Valletta’s charm

After Mdina, a tiny town of 300 people that completely empties every night around 5pm, Valletta feels like a true metropolis (kinda). There are restaurants and bars, shops that stay open late, theaters, and seemingly hordes of people.  

Stomachs still full a couple days later from our Christmas dinner, early breakfast, regular breakfast and lunch, we find a small wine bar named Trabuxu serving snacks for tonight’s dinner.  The wine is great, the local cheese peppery, and the service accommodating enough for Lindsey to find things to eat that are neither alcoholic nor unpasteurized.  We sit outside on a little stoop people watching as we enjoy our light-ish meal.

Our first full day in Valletta is definitely full. We start with a hotel breakfast followed by a wonderfully orienting tour of the old city. The guide helps us continue to piece together many parts of Malta’s history through the different kingdoms that once ruled. But two of the highlights extended beyond just listening to the stories but actually touching and witnessing them. 

What better way to touch history than turn the pages of a 400 year book! Lindsey and I both look at each other a couple times before building up the courage to turn one of these ancient pages.  One of the books we flip through contains the history of Malta, another was handwritten and has interspersed little drawings. The Valetta Library holds works dating as far back as 1100, but don’t worry, that one was well protected and far out of our hands. 

We next get to witness a bit of history as we enter a 5th-generation gilder’s studio. The pride he takes in his work has likely only grown through the generations. He is in the process of making a Maltese clock for his daughter’s recent wedding gift and he explains the process of how the gold is gilded onto the frame. Each smaller-than-one-millimeter thick square of gold is several Euros, and the clock he’s in the middle of building could reach up to 10,000 Euros. He uses all traditional methods including natural glues made from animals. The only new technology that he’s incorporated into his practice is that of air conditioning – this allows him to work year around even during the humid months.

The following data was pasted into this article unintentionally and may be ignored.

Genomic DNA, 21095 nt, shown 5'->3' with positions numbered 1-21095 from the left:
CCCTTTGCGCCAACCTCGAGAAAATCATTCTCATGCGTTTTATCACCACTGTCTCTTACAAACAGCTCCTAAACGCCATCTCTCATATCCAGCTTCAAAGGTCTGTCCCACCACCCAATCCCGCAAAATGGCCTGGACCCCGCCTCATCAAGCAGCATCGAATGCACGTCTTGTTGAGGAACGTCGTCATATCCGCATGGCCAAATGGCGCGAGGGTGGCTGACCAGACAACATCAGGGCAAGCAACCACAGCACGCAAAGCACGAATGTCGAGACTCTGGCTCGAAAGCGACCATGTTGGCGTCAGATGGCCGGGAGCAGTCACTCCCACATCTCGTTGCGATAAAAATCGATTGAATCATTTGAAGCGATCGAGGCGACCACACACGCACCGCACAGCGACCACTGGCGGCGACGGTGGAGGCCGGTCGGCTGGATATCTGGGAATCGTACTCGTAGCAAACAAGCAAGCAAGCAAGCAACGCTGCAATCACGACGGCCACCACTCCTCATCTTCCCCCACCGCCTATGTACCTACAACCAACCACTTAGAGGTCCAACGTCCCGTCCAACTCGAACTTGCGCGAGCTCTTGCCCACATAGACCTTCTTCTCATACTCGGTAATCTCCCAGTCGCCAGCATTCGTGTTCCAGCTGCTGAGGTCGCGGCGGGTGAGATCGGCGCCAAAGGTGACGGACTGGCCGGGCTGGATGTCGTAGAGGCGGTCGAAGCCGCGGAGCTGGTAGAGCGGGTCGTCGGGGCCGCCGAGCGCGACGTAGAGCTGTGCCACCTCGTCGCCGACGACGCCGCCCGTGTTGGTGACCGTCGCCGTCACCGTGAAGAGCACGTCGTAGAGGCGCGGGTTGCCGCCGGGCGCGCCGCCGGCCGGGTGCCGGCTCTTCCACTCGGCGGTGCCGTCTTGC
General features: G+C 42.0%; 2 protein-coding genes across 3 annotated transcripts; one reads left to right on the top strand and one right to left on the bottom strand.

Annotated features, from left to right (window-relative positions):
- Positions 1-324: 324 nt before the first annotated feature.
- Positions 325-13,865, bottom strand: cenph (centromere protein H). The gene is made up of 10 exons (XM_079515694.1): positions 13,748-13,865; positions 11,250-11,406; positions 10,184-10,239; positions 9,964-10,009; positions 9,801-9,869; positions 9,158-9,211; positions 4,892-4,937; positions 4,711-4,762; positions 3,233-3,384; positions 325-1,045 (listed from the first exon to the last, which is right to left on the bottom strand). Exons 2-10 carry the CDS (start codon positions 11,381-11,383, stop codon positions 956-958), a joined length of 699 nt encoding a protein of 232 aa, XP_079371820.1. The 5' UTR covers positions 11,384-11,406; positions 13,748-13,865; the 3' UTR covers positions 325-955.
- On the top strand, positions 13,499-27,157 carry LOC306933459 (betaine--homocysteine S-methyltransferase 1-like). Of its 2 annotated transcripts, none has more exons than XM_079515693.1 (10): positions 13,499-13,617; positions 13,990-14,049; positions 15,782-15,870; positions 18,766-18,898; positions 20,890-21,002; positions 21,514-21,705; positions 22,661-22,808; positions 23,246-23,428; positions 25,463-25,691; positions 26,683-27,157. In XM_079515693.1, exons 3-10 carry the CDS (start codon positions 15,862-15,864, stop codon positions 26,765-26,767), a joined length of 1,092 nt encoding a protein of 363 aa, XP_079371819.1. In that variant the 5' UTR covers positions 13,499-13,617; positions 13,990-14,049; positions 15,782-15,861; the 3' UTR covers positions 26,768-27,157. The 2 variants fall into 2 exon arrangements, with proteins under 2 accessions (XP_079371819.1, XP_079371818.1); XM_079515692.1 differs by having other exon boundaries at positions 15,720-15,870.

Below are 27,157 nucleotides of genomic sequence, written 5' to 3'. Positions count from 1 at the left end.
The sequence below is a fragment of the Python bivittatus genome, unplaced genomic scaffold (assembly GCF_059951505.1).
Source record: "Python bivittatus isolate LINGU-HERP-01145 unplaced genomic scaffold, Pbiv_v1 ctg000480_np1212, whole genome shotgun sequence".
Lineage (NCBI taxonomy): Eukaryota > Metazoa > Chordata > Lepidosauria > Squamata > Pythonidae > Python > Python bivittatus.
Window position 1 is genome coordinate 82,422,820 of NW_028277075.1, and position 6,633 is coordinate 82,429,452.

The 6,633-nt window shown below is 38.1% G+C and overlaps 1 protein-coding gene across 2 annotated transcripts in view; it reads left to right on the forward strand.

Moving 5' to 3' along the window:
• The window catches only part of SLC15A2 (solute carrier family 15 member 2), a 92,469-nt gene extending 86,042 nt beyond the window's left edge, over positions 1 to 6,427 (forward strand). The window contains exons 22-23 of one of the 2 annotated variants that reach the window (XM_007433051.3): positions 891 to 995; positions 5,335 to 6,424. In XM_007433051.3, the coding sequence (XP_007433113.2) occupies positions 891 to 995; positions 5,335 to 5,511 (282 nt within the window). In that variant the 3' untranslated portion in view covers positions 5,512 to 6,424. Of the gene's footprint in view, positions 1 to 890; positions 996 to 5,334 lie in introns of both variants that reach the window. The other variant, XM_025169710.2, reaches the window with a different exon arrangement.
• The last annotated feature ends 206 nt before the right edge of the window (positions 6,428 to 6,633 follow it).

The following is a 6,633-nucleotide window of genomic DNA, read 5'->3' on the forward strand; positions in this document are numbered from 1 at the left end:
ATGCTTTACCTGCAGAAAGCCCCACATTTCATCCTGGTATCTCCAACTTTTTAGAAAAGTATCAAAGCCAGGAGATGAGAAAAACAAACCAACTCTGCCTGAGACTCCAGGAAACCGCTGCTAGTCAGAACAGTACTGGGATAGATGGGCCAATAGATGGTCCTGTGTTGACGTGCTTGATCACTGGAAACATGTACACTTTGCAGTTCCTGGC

We round out our day of touring by going to an ornate theater in the middle of town where they’re currently performing a very silly rendition of the Little Mermaid. These satirical plays, full of their British humor, are an end-of-year tradition. Otherwise, the theater typically is home to a bit more serious material.  That said, it’s wonderful to see all of the locals performing and their families in the audience cheering them on. When surrounded by so many tourists around town, it was wonderful to see this strong local community as well.

Although Valletta does not charm us as much as Mdina did, it did give us an even greater appreciation for the history of the island. Every site we visit from Fort St. Angelo to St. John’s Cathedral which houses the largest Caravaggio to the Barrakka Gardens all reinforce that so much has happened on such a small piece of land.  

Leading up to and throughout our visit, I’ve been enjoying The Sword and the Scimitar, a book by David Ball that captures through a tale of historical fiction the period when the Order of the Knights of St. John ruled on the island.  Many of the names that appear in the book are also said aloud by our tour guide and in many of the museums we walk through.  Although at times a little violent, the book was a very entertaining way to learn a piece of history of this special island.  And what better way to enjoy some of this book than with a cup of joe from our favorite coffee shop Lot Sixty One Coffee Roasters, which I think we averaged two visits per day.

2nd day of Christmas